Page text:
Best documentary on climate change so far…

Today at The Bates Motel

No, not Al Gore, though his must be the best known.

I nominate the BBC three parter by geologist Dr Iain Stewart.

Kevin from Louisiana made a typical Kevin comment yesterday on a post not about climate change:

Sorry I haven’t been available to comment. We’ve had some serious global warming this week. It’s caused our temps to plummet to levels not seen since 1920. Two pvc pipes burst, causing half of my garden and a good portion of my driveway to be an ice slick. If global warming keeps up, I’m pretty sure we’re all going to freeze to death. Who knew global warming could cause such cold winters? Anyway, the cold summers it causes are nice.

Sadly, thanks to AGW’s magical ability to defy thermodynamics and make things cold, there will be no sugar-snap peas this spring 😦 . I know that some of you don’t believe in AGW for this specific reason, but for those who don’t understand thermodynamics, it’s totally believable that its laws can be defied. Ah, well.
I’ll deal withe the ‘antisemite’ slur in a second…

Kevin may or may not have read The greenhouse effect and the 2nd law of thermodynamics.

I have also seen the 2nd law of thermodynamics cited as “proof” evolution could not happen.

See as a starting point about real climate science this presentation:

I strongly recommend the whole series.

For example, this classic on Gore AND arch-sceptic Durkin:

Now we come to the question of whether recent weather events have been “caused by global warming”. Not so easy. In one sense, we cannot. Not until we can review in around thirty years time where the climate has changed can we look back with any confidence and attribute patterns of weather events to global warming. That is an inconvenient truth.

On the other hand, even though global warming has in recent years progressed by baby steps — less than 1 degree Celsius over the past decade — world climate, averaged, is following a distinctly warming path. It does not take much change to produce aberrations in what we are used to. Of course summer will still be hot and winter will still be cold, but the extremes we have been witnessing — and these are facts — may become more frequent — and that is speculation, but not speculation divorced from reality.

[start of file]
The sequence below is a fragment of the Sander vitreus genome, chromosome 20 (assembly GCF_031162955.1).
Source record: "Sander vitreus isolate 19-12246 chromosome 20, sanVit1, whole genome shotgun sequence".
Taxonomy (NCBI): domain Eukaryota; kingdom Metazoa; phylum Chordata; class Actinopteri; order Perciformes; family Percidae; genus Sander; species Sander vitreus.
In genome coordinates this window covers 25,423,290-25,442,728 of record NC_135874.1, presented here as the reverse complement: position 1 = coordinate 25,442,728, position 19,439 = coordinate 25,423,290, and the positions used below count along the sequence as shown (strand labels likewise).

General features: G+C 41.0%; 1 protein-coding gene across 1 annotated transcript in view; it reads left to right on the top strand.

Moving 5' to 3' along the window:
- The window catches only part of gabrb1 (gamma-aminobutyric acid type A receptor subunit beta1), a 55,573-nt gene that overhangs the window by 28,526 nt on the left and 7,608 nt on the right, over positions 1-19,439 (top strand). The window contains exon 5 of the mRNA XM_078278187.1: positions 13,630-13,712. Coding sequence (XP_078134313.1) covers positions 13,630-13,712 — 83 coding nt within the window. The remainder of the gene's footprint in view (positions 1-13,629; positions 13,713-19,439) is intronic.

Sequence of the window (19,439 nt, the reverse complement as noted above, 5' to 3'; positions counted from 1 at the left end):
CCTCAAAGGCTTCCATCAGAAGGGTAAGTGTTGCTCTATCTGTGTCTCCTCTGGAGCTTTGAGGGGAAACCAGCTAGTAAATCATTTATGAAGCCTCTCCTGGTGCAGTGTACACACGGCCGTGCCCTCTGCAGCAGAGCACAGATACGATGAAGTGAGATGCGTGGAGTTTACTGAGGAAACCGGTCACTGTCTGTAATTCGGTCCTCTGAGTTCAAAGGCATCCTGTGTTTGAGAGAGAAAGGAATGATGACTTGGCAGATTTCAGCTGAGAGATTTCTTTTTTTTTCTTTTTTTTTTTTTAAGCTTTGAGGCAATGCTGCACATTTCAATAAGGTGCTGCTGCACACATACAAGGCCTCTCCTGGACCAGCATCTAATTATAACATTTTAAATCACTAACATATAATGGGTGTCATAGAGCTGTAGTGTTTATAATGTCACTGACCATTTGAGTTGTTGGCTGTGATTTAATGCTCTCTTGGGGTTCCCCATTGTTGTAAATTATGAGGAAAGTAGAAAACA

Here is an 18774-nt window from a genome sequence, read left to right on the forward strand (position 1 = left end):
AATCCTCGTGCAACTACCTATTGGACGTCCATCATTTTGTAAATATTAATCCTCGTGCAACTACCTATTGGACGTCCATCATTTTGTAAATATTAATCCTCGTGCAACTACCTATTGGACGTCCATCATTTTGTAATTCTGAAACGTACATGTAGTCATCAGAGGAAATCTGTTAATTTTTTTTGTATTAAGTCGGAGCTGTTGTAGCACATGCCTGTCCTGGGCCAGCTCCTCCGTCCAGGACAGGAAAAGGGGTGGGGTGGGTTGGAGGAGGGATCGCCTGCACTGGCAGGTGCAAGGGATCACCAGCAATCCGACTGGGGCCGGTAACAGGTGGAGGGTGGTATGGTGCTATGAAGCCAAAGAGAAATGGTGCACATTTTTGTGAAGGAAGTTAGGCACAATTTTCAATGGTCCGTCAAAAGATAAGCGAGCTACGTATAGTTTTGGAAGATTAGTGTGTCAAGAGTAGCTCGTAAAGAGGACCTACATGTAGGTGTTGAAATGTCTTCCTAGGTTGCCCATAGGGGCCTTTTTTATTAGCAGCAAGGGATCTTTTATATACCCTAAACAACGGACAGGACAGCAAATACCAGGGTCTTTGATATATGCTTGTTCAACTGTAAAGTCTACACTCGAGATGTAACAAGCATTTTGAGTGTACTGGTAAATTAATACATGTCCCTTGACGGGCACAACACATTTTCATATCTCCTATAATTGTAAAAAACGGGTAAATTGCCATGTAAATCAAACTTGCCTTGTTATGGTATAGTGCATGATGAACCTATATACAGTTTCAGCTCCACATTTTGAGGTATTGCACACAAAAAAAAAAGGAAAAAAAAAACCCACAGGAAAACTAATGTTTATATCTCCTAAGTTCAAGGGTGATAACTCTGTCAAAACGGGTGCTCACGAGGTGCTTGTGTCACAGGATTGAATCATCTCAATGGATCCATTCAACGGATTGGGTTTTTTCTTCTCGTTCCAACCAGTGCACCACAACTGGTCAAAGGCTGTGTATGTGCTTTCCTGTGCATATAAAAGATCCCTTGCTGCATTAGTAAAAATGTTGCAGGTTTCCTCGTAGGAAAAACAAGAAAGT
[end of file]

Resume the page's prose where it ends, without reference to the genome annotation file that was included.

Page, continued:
…Oh, there have been snowstorms before, and cyclones — our planet has always produced extreme events. But by definition extreme events are supposed to be rare, and all of a sudden they’re not. In 2010, 19 nations set new all-time temperature records (itself a record!), and when the mercury hit 128 in early June along the Indus, the entire continent of Asia set a new all-time temperature mark. Russia caught on fire; Pakistan drowned. Munich Re, the biggest insurance company on earth, summed up the annus horribilis last month with this clinical analysis: “the high number of weather-related natural catastrophes and record temperatures both globally and in different regions of the world provide further indications of advancing climate change.”

You don’t need a Ph.D. to understand what’s happening. That carbon we’ve poured into the air traps more of the sun’s heat near the planet. And that extra energy expresses itself in a thousand ways, from melting ice to powering storms. Since warm air can hold more water vapor than cold, it’s not surprising that the atmosphere is 4 percent moister than it was 40 years ago. That “4 percent extra amount, it invigorates the storms, it provides plenty of moisture for these storms,” said Kevin Trenberth, head of the climate analysis section at the government’s National Center for Atmospheric Research. It loads the dice for record rain and snow. Yesterday, the Midwest and Queensland crapped out.

The point I’m trying to make is: chemistry and physics work. We don’t just live in a suburb, or in a free-market democracy; we live on an earth that has certain rules. Physics and chemistry don’t care what John Boehner thinks, they’re unmoved by what will make Barack Obama’s reelection easier. More carbon means more heat means more trouble — and the trouble has barely begun. So far we’ve raised the temperature of the planet about a degree, which has been enough to melt the Arctic. The consensus prediction for the century is that without dramatic action to stem the use of fossil fuel — far more quickly than is politically or economically convenient — we’ll see temperatures climb 5 degrees this century. Given that one degree melts the Arctic, just how lucky are we feeling?…

But sentimental greenies beware. You may believe the earth really is a goddess if you want to — James Lovelock did not — or you may believe in pixies and elves. It really doesn’t have much relevance to the science, though it may motivate you.

Same applies to those “denialists” whose real core belief is that the free market is a god.

Neither of these “faiths” is much to the point.

As King Canute found, the tide comes in anyway…

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